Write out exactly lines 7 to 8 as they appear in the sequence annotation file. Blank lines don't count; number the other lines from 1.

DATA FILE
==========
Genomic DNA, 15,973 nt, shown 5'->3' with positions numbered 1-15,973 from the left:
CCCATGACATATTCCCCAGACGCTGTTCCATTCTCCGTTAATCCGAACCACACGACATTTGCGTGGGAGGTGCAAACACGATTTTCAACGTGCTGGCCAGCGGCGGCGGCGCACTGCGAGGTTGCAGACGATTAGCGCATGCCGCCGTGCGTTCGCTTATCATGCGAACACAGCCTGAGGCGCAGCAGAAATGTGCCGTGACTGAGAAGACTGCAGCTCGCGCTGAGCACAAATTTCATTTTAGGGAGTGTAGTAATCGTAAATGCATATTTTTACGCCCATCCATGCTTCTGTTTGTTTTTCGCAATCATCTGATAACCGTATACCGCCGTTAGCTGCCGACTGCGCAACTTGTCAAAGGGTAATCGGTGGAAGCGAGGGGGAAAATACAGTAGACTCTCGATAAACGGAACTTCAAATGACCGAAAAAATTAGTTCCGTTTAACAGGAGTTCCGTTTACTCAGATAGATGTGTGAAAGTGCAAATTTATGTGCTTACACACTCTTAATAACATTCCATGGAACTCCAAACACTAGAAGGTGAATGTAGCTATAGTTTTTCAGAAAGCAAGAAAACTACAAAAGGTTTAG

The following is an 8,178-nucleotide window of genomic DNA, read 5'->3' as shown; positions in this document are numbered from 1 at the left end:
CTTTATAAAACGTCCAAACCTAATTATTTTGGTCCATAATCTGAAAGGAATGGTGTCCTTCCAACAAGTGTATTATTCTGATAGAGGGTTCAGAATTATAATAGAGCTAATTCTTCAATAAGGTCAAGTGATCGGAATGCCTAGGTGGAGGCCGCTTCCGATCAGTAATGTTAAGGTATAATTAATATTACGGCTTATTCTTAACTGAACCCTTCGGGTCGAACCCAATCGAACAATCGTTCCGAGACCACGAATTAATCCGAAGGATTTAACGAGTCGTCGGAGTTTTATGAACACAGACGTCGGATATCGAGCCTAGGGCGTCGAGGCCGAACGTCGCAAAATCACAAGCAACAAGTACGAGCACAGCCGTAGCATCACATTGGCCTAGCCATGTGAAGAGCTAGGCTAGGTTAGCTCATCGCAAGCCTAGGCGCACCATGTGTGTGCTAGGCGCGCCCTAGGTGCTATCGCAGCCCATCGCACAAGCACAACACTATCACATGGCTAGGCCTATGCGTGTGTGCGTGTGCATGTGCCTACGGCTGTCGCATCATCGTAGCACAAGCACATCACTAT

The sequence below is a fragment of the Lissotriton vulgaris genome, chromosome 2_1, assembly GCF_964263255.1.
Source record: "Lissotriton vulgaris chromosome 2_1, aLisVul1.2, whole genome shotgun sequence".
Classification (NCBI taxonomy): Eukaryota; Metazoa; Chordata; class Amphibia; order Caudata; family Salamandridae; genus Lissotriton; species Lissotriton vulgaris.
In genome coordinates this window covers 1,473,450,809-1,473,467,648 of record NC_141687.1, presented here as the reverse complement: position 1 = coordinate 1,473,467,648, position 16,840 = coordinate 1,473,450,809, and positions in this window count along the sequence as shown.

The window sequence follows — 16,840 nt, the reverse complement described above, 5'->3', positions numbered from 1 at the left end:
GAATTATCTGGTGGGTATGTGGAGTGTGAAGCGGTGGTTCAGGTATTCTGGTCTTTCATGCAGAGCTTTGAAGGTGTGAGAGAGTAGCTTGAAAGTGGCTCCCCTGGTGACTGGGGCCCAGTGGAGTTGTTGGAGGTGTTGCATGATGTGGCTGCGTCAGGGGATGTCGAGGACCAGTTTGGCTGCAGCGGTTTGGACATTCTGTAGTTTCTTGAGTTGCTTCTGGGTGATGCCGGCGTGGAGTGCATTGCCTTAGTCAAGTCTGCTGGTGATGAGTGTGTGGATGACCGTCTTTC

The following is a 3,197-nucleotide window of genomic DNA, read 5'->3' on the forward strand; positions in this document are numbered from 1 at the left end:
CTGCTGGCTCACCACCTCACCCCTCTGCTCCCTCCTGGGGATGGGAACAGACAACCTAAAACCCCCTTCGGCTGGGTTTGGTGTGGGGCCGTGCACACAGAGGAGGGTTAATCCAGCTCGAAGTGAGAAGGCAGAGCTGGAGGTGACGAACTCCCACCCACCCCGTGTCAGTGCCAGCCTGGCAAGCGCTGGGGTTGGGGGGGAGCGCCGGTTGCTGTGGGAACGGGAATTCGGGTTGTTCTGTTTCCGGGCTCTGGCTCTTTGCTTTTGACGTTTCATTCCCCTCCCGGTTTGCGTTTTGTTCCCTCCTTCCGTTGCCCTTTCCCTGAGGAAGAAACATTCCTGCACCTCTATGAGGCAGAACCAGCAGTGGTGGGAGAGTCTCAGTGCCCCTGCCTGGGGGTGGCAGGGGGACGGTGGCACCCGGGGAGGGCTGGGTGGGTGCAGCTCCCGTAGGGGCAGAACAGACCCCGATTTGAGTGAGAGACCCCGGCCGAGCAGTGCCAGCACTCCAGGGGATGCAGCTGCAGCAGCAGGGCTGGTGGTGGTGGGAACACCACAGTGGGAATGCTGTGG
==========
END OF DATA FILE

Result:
Classification (NCBI taxonomy): Eukaryota; Metazoa; Chordata; class Amphibia; order Caudata; family Salamandridae; genus Lissotriton; species Lissotriton vulgaris.
In genome coordinates this window covers 1,473,450,809-1,473,467,648 of record NC_141687.1, presented here as the reverse complement: position 1 = coordinate 1,473,467,648, position 16,840 = coordinate 1,473,450,809, and positions in this window count along the sequence as shown.